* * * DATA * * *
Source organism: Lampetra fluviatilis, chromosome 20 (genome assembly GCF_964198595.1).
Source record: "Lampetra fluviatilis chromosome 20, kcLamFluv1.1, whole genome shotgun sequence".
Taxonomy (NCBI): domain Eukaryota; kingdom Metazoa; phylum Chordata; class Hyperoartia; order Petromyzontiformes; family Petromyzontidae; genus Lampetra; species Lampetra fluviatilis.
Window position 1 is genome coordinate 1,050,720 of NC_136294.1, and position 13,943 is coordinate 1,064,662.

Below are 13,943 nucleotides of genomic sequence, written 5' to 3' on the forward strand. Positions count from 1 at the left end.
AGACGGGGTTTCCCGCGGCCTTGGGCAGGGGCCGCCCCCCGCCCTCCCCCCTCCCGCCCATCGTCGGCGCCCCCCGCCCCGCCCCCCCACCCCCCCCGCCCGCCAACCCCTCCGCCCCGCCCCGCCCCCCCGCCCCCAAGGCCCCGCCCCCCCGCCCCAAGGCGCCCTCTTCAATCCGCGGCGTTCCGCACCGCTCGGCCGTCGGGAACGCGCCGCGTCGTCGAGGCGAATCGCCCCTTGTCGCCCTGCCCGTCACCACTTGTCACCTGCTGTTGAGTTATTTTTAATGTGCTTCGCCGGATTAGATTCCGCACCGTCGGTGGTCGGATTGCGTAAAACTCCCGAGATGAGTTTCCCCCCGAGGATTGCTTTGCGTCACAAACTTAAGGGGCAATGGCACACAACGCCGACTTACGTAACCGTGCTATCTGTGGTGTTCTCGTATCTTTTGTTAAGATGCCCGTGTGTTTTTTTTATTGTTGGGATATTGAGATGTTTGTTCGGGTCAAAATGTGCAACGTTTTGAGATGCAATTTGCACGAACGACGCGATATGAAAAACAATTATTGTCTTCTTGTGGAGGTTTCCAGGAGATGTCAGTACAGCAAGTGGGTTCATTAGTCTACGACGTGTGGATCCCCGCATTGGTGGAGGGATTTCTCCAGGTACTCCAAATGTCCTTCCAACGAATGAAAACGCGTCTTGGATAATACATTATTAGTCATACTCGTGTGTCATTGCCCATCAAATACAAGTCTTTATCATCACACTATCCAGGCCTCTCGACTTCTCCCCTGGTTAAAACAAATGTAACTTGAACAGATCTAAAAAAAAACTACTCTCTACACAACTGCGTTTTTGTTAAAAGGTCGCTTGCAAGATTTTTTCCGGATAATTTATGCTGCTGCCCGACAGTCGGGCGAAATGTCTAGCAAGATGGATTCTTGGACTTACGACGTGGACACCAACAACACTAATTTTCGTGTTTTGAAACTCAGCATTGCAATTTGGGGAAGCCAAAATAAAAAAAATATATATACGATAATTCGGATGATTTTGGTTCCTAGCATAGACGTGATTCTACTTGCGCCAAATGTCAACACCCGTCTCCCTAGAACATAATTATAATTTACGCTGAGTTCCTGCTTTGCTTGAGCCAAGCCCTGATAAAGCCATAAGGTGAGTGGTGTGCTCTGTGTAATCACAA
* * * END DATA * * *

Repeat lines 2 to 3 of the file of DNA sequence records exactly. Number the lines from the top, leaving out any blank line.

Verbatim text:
Source record: "Lampetra fluviatilis chromosome 20, kcLamFluv1.1, whole genome shotgun sequence".
Taxonomy (NCBI): domain Eukaryota; kingdom Metazoa; phylum Chordata; class Hyperoartia; order Petromyzontiformes; family Petromyzontidae; genus Lampetra; species Lampetra fluviatilis.